Eye-tracking is expected to be an important next generation technology in VR headsets, potentially enabling better performance through foveated rendering, and lower hardware costs overall, at the same time it dramatically changes how a virtual world responds to your presence.
Apple purchased SMI, one of the leading companies in the field, leaving other manufacturers to find alternatives. One of them is Tobii, and at CES I got a good look at just how transformative this technology is for VR.
Now Tobii partnered with mobile chip manufacturer Qualcomm to produce a reference design based on its latest Snapdragon 845 mobile VR chipset. This system may provide a preview of the kinds of upgrades we’ll see in second generation consumer VR.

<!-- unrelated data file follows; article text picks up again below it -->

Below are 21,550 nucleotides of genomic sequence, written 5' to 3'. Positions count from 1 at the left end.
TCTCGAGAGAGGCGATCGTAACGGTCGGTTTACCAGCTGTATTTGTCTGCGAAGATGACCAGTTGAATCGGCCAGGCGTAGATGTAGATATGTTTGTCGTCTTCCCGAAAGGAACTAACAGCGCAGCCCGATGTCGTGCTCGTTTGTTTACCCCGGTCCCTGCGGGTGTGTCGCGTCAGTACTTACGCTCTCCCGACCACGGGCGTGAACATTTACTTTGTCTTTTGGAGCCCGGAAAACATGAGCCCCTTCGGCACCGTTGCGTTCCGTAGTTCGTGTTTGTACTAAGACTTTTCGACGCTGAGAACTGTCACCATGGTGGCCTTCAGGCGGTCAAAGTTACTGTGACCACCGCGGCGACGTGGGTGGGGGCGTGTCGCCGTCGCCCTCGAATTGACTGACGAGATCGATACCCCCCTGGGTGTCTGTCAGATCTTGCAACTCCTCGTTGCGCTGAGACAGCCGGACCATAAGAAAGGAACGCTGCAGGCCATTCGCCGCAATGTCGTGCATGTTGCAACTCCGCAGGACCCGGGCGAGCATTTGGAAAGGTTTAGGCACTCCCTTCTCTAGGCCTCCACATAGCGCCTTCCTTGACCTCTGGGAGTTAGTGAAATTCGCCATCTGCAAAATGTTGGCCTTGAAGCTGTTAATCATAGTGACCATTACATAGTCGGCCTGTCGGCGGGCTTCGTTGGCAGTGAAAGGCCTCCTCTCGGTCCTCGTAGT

Tobii lists off the following four features as being reasons why manufacturers would want to integrate the company’s hardware in their mobile VR headset designs:
- “Foveated Rendering: VR/AR devices become aware of where you are looking and can direct high-definition graphics processing power to that exact spot in real time. This enables higher definition displays, more efficient devices, longer battery life and increased mobility.”
- “Interpupillary Distance: Devices automatically orient images to align with your pupils. This enables devices to adapt to the individual user, helping to increase the visual quality of virtual and augmented reality experiences.”
- “Hand-Eye Coordination: By using your eyes in harmony with your hands and associated controllers, truly natural interaction and immersion, not possible without the use of gaze, is realized.”
- “Interactive Eye Contact: Devices can accurately track your gaze in real time, enabling content creators to express one of the most fundamental dimensions of human interaction – eye contact. VR technologies hold the promise of enabling a new and immersive medium for social interaction. The addition of true eye contact to virtual reality helps deliver that promise.”
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